Saturday, June 14, 2008

Big Russ

Tim Russert, the long time host of Meet the Press and the NBC Washington Bureau chief, died yesterday of a heart attack. I wanted to write something yesterday, but I couldn't quite find a coherent train of thought. Tim Russert had been the host of Meet the Press for nine years when he became known to a much larger audience on election night 2000. With his constant and prophetic refrain of "Florida, Florida, Florida" and his little white chalkboard, he became one the most recognizable faces in news. His opinion became so respected that when he called the Democratic race for Obama after the North Carolina and Indiana primaries, that in itself was treated as a news story.

I think, as we enter what may very well be one of the most important elections in American history, we will enter it without one of our most important tools. I don't mean to minimize Russert by equating him to a mere implement, however making an informed decision in the voting booth requires only one thing, information. And that was the tool that Russert helped to provide us with every Sunday morning. My Co-contributor, Sandy Jimenez, said that there are other people in journalism who are as smart as Russert, but there may not be another one who can make the topic of politics as interesting as Russert did. He was able to give his viewers not only knowledge, but also he was able to pass along his genuine enthusiasm for politics. He loved the game of politics as much as any movie, sports or trivia buff loves their interests and his gift was in being able to get his audience to share in his excitement.

In watching Russert on Sunday mornings, the thing that stood out for me was his amazing preparation for every interview. His style was simple and straight forward, be prepared and never be afraid to ask the tough question. I have no idea who is going to fill his shoes on Sunday, but I would be amazed if they are able to find someone as competent and frankly as entertaining as he was. So as we enter this last phase of this election cycle, I think that we are going miss Tim Russert more than we realize. We the people, who knew him only through the image that was projected on our TV's and the information he provided us through his commentary and on Meet the Press every Sunday morning, move forward without perhaps the last truly impartial voice in media . For those who knew him, I know the wound is much deeper and much more personal and I can only pass along my deepest condolences to his friends and family. We the people will grieve as well for what we have lost. Rest in peace, Tim and thanks for everything.

1 comment:

Sandy Jimenez said...

Thanks for this perspective on the loss of Tim Russert yesterday. I really couldn't do it. We had David Brinkley for so much longer; it's a shame to now lose such an eloquent and encyclopedic intellect. This man was simply a giant. Tim Russert was an outsized intellectual colossus strolling hip-deep through a sea of pikers and hacks. He was one part historian, one part prosecuting attorney, one part weatherman -and somehow, he was all newsman through and through. He was the news media’s own John Madden, charts, scribbles and all.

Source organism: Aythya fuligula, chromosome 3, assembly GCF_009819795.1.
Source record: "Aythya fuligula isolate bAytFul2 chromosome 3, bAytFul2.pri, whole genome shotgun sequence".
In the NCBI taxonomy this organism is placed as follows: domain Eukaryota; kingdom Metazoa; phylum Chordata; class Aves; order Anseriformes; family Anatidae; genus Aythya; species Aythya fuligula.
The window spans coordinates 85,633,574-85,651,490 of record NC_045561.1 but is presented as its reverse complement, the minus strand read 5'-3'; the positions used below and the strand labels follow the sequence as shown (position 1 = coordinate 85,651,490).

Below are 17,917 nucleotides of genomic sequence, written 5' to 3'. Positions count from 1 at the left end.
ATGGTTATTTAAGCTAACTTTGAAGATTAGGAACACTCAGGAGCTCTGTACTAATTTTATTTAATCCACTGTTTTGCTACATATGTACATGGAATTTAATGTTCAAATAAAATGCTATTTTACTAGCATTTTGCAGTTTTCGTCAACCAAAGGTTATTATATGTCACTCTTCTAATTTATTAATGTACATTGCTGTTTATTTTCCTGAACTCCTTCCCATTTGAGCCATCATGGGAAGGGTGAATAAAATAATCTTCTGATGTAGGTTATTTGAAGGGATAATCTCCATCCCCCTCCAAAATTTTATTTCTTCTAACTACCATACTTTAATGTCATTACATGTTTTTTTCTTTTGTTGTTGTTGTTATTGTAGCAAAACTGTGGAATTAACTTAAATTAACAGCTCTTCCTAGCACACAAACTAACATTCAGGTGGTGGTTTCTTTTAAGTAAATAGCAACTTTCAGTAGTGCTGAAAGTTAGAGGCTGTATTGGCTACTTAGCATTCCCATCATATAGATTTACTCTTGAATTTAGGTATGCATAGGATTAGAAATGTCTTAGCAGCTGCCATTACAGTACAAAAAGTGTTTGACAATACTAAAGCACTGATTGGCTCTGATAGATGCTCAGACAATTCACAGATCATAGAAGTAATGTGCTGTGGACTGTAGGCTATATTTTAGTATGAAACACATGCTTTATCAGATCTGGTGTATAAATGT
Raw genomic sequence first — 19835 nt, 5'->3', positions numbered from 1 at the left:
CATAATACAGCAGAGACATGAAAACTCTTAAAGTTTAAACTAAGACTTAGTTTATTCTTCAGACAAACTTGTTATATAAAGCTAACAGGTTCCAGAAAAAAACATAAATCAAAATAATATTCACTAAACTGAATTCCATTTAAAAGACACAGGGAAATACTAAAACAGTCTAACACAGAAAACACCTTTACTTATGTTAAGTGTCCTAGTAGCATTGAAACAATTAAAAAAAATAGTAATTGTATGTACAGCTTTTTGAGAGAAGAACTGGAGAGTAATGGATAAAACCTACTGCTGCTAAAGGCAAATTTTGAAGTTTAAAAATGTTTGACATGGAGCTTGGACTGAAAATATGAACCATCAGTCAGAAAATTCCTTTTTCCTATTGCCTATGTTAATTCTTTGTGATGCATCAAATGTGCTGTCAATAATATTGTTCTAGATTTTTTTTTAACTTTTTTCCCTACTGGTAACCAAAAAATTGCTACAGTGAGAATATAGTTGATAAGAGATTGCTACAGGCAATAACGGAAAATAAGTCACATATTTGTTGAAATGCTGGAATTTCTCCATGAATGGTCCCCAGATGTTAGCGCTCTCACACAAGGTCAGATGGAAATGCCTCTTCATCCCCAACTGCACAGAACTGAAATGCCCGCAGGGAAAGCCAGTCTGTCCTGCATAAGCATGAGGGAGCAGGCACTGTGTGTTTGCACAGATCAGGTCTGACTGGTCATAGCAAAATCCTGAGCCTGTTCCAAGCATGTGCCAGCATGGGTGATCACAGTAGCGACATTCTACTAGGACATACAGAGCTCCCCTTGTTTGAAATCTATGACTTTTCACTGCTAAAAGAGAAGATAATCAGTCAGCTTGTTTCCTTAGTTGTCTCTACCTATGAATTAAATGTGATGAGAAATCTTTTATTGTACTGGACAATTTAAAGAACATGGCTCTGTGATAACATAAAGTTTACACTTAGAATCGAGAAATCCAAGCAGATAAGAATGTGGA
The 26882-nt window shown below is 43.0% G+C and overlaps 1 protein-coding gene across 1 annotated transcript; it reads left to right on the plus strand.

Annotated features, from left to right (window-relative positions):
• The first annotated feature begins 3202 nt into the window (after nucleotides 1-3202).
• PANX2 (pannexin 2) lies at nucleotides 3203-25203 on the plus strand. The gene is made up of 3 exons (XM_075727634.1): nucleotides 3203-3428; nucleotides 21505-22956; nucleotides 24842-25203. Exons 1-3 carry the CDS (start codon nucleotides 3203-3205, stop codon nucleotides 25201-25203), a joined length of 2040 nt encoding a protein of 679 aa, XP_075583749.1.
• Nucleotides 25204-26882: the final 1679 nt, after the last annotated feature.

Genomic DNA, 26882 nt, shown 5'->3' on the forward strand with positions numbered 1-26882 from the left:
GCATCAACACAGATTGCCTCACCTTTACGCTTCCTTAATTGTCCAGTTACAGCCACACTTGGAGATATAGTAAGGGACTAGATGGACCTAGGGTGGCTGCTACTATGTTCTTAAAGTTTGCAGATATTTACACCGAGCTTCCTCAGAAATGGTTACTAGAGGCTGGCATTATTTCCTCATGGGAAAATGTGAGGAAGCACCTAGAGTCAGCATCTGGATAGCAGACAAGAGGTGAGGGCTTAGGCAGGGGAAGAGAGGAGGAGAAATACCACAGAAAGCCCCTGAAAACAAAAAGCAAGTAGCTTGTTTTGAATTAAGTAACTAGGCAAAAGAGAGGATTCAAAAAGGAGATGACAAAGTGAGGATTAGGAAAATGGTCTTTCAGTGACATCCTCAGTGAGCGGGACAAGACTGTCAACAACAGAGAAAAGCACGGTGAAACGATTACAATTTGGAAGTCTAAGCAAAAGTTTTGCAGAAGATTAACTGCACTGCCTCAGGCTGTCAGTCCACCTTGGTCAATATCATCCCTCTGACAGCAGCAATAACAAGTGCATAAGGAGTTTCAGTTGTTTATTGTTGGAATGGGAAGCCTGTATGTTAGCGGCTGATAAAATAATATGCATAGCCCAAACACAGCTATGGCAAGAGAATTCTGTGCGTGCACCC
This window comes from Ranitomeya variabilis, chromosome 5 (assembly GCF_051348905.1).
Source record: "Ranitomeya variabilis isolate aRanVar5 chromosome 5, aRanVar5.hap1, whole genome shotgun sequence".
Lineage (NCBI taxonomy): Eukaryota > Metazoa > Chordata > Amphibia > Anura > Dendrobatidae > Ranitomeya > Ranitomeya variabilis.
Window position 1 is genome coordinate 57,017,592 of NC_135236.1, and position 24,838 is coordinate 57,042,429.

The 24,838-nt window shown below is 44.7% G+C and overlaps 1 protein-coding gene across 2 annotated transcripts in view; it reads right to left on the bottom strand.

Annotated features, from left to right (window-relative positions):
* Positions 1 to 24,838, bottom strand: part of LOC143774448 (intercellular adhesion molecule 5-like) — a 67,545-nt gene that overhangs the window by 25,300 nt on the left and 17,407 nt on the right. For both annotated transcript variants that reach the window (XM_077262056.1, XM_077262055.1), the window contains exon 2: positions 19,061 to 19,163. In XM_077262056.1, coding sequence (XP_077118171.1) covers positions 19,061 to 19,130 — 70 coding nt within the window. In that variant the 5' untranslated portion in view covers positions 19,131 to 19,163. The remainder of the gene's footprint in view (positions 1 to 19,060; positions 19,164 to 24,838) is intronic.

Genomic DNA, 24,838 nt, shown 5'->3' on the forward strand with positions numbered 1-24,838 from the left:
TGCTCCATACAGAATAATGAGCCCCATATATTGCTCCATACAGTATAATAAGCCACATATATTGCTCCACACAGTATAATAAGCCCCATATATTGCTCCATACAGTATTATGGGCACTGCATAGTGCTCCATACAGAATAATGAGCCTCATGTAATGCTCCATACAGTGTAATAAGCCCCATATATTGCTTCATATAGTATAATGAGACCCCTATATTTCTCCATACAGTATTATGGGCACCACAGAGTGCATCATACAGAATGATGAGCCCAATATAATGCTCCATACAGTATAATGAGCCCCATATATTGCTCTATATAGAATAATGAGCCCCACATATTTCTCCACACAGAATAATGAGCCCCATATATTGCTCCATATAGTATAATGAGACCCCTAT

Anyone who thinks Tim Russert was just another talking head, should look at his moderating/questioning of Barack Obama and Hillary Clinton and compare it with the absolute jackassery served up by co-moderators Charlie Gibson and George Stephanopoulos when they hosted their Clinton/OBama televised debate on ABC back on April 15 of this year.
With this historic presidential election coming and the occasional moments and acts of sobering sanity like the Supreme Court ruling Michael Hew wrote of in the earlier post preceding this one, it sure would've been nice to continue relying on Tim Russert's Sunday morning analysis because… well you know; Tim actually did what those sycophants and hypocrites at Rupert Murdoch’s Fox News Channel claim to do.

Funny thing is, George W. Bush of all people praised Tim Russert for being tough but fair. Frankly, I think Tim Russert went easy on George W Bush every time. It was beyond a respect for the office and more akin to a direct capitulation to this strange era we Americans have entered where the president's "feelings" (another smokescreen; the “pretense of offense”) have to be spared, lest a pointed question from a journalist, -any pointed question that demands a direct answer- be construed as an attempt to "attack" him. I think there was also something in Tim Russert that did not want to pick on the dumb kid so to speak.
People have disagreed with many of my assessments of our current president on this blog, but no one, not one single person has ever been willing to say President Bush is smart.
Now, I don’t fault Mr. Russert for not embarrassing George W Bush and exposing our president’s contrived folksiness as nothing more than simplemindedness and superficiality, but I wish Mr. Russert had suspended his impeccable sense of decency in his interviews with our president and vice president just once, because while it may be bad manners to tell someone they are stupid, it's not rude to tell a liar that you know he's lying.
All said, I miss Tim Russert already. I will watch “Meet The Press” tomorrow fully prepared to be stunned anew by his passing.

It is no exaggeration that this is a great loss for our country and its crumbling Fourth Estate.
Rest in peace Tim Russert.